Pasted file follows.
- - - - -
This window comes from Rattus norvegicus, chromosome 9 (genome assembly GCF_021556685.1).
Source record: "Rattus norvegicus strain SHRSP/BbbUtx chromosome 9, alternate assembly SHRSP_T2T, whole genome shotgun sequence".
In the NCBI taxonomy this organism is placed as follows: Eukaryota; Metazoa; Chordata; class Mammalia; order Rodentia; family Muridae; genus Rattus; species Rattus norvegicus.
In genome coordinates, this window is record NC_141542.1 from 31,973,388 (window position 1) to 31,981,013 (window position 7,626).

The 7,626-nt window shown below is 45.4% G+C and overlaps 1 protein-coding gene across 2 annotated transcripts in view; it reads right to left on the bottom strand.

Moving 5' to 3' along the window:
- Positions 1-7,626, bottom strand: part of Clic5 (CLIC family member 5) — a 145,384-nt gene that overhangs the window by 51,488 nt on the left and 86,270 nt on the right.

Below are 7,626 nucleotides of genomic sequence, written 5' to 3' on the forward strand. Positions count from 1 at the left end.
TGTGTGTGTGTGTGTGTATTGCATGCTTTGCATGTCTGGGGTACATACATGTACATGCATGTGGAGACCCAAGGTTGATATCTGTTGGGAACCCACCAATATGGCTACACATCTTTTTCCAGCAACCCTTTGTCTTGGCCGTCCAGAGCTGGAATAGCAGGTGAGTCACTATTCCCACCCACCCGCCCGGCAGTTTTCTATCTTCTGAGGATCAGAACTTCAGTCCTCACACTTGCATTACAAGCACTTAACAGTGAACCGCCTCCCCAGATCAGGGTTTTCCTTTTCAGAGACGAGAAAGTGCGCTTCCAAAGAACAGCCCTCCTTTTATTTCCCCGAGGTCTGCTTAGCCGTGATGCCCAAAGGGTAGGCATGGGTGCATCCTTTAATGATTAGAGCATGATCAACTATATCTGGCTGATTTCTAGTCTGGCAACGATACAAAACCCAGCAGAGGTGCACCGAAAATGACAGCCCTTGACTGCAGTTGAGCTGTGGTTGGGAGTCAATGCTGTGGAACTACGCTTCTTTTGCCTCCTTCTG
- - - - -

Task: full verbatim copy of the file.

This window comes from Rattus norvegicus, chromosome 9 (genome assembly GCF_021556685.1).
Source record: "Rattus norvegicus strain SHRSP/BbbUtx chromosome 9, alternate assembly SHRSP_T2T, whole genome shotgun sequence".
In the NCBI taxonomy this organism is placed as follows: Eukaryota; Metazoa; Chordata; class Mammalia; order Rodentia; family Muridae; genus Rattus; species Rattus norvegicus.
In genome coordinates, this window is record NC_141542.1 from 31,973,388 (window position 1) to 31,981,013 (window position 7,626).

The 7,626-nt window shown below is 45.4% G+C and overlaps 1 protein-coding gene across 2 annotated transcripts in view; it reads right to left on the bottom strand.

Moving 5' to 3' along the window:
- Positions 1-7,626, bottom strand: part of Clic5 (CLIC family member 5) — a 145,384-nt gene that overhangs the window by 51,488 nt on the left and 86,270 nt on the right.

Below are 7,626 nucleotides of genomic sequence, written 5' to 3' on the forward strand. Positions count from 1 at the left end.
TGTGTGTGTGTGTGTGTATTGCATGCTTTGCATGTCTGGGGTACATACATGTACATGCATGTGGAGACCCAAGGTTGATATCTGTTGGGAACCCACCAATATGGCTACACATCTTTTTCCAGCAACCCTTTGTCTTGGCCGTCCAGAGCTGGAATAGCAGGTGAGTCACTATTCCCACCCACCCGCCCGGCAGTTTTCTATCTTCTGAGGATCAGAACTTCAGTCCTCACACTTGCATTACAAGCACTTAACAGTGAACCGCCTCCCCAGATCAGGGTTTTCCTTTTCAGAGACGAGAAAGTGCGCTTCCAAAGAACAGCCCTCCTTTTATTTCCCCGAGGTCTGCTTAGCCGTGATGCCCAAAGGGTAGGCATGGGTGCATCCTTTAATGATTAGAGCATGATCAACTATATCTGGCTGATTTCTAGTCTGGCAACGATACAAAACCCAGCAGAGGTGCACCGAAAATGACAGCCCTTGACTGCAGTTGAGCTGTGGTTGGGAGTCAATGCTGTGGAACTACGCTTCTTTTGCCTCCTTCTG